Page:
This time, the ‘other things I had to do’ all felt considerably more important than this blog.
This time I was kept from posting by Szóda and her litter of eight healthy puppies.
Szóda whelped the puppies on the 11th of January, and this is the first chance I’ve had to write about it. And I’ve been dying to write about it.
It was a life experience, and I don’t use that phrase lightly here. I have lived to see a dog give birth. Like psychedelics, sex, or salsa lessons, you’ve either been through it or you haven’t.There are those who may chastise me for allowing Szóda’s accidental pregnancy, but…
Well, you’re right. This is normally the kind of thing you want to plan – in detail. So I’ll be the first to admit, I screwed up a little bit. But we did want puppies eventually, and it’s not like Szóda will have to drop out of school and study for the GED while nursing.
Still, I knew that I had dropped the ball when I caught Szóda and the sire – who I like to call Mitt – in the act on the lawn outside the house in Leányfalu. Mitt is a neighborhood dog who has shown some affection for Szóda in the past. He’s a medium sized muscular black dog – looks to be mostly Lab. When I stepped outside, Mitt was on top of Szóda, and all the equipment was firmly in place.
In my defense, I thought Szóda was finished with the receptive stage of her cycle. She was not. She was receptive… or receiving or whatever you want to call it. Both her and Mitt knew, however, that I didn’t like what I was seeing. Mitt quickly changed his mind about what he was doing, and turned to run down the hillside.
Now, I’m no dog-breeding expert. I don’t have me one of them fancy degrees in dog-breed-ology, but I saw something right then that I don’t think many lay-people are familiar with. Dogs can’t simply pull out (you’ll forgive the phrase). When Mitt went running down the hill, he took Szóda with him. Szóda, for her part, was trying to run toward me, but Mitt had the hill and a bit more towing capacity. It was an odd sight, to be sure.
Over the next few weeks I watched Szóda for any signs of pregnancy. I didn’t really know what to look for, but I figured her appetite would change or her energy level would fluctuate. Nothing. So five weeks later, when we left for the holidays and had to board her, I didn’t think to mention anything to the kennel. The only reason that (poor) decision didn’t end in disaster is that our kennel is run by the kindest, most wonderful animal lovers in the whole of Hungary. They contacted a vet and got Szóda an ultrasound. Pregnancy confirmed.We returned from Florida on a Sunday. First thing, we got the name of a good vet who does house calls, picked up the dog, and got ready for the big day. While we waited, we read up on whelping puppies. We didn’t have to wait long.
Szóda stopped eating on Thursday. We knew from our reading that was a sign. The next day she was sniffing around the house. That was the next sign. Then at about 5:00pm, she started panting. It would be soon. I was alone in the apartment, but when I called Dóra, she told me she’d be there right away.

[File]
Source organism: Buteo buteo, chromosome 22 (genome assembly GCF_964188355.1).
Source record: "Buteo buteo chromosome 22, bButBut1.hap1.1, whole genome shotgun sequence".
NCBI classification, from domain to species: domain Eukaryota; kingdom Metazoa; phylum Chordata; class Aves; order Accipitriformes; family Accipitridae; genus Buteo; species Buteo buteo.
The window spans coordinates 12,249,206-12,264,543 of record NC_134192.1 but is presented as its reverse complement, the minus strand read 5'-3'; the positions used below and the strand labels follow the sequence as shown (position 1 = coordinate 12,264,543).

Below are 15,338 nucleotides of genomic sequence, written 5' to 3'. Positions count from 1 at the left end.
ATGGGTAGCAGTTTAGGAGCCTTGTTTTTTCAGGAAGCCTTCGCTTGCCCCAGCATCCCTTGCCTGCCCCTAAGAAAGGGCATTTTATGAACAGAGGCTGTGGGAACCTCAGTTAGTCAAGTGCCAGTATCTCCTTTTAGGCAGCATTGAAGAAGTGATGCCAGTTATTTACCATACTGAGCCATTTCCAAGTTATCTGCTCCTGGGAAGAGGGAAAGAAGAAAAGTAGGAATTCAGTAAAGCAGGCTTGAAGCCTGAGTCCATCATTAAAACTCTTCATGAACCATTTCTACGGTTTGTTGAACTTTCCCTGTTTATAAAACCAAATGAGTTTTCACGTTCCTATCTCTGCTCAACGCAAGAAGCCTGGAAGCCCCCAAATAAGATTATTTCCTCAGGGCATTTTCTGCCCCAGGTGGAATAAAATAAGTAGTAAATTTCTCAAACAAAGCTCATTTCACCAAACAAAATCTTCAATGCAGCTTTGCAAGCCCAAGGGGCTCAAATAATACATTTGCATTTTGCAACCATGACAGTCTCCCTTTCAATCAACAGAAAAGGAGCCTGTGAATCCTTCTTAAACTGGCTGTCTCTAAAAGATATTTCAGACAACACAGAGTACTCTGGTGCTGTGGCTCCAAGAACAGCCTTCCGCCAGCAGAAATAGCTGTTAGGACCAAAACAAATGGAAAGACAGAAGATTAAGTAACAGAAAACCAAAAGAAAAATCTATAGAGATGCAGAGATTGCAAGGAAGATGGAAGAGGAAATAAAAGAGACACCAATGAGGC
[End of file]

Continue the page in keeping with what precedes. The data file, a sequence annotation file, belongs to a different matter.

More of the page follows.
The first puppy was whelped before Dóra got home. Initially it looked like Szóda wanted to do this on the floor near the heater. She was whining a little and seemed confused about what was happening. She shifted between lying down, sitting, and the different poses she strikes while going to the bathroom. Her ears were pinned back. She seemed afraid I was going to scold her. I started petting her and reassuring her that she was a good dog, and that’s when I saw it. From between her hind legs there was a foggy translucent bubble pushing its way out.
I started panting. I had read about what I would have to do if things went wrong. It all sounded very complicated. I just kept hoping Szóda’s instincts would do the job. My hopes seemed misplaced when Szóda moved from her spot on the floor to her ottoman. (Yes, we bought Szóda an ottoman. She likes to sit how people sit.) She jumped up and got situated.
I didn’t like the look of things. The way she laid down meant the puppies would be born into this world only to tumble off the side of a piece of IKEA furniture. So I squatted down beside Szóda and held out my hands. I felt like I was behind home plate.
The first puppy fell into my palms around 6:00pm. It was still inside the placenta, but Szóda got to licking and nibbling, and soon there was a wet puppy taking its first breath. While the puppy struggled out of my hands and onto the upholstery, Szóda ate the placenta and the umbilical cord. This was surprisingly less gross than I had thought it would be. She licked everything up and then went about cleaning the pup.Dóra got home to see the second puppy arrive. The next five were easier than the first.
The seventh was on the small side, and somehow I convinced myself that the runt was always the last one whelped. I thought I must have read it somewhere, because it sounded so reasonable. You ever do that? Make up some kind of fact and then decide it’s true without any real world evidence? I do it all the time.
Anyway, I was wrong. By the time the vet came over, there was an eighth, and when the exam was over, he told us a ninth was on the way. By 10:00pm the whelping was over, and it was doggie day-care time. Nine puppies and one tired bitch.The runt wasn’t strong enough to make it, but the other puppies are getting bigger every day. They are starting to walk – kind of. They wobble up into this bow-legged stance and stumble around. Of course it’s all unreasonably cute. We’re enjoying it. There are homes for most of the pups already. We’re going to keep one. That was the plan all along. When we decide which one, I’ll write something about that.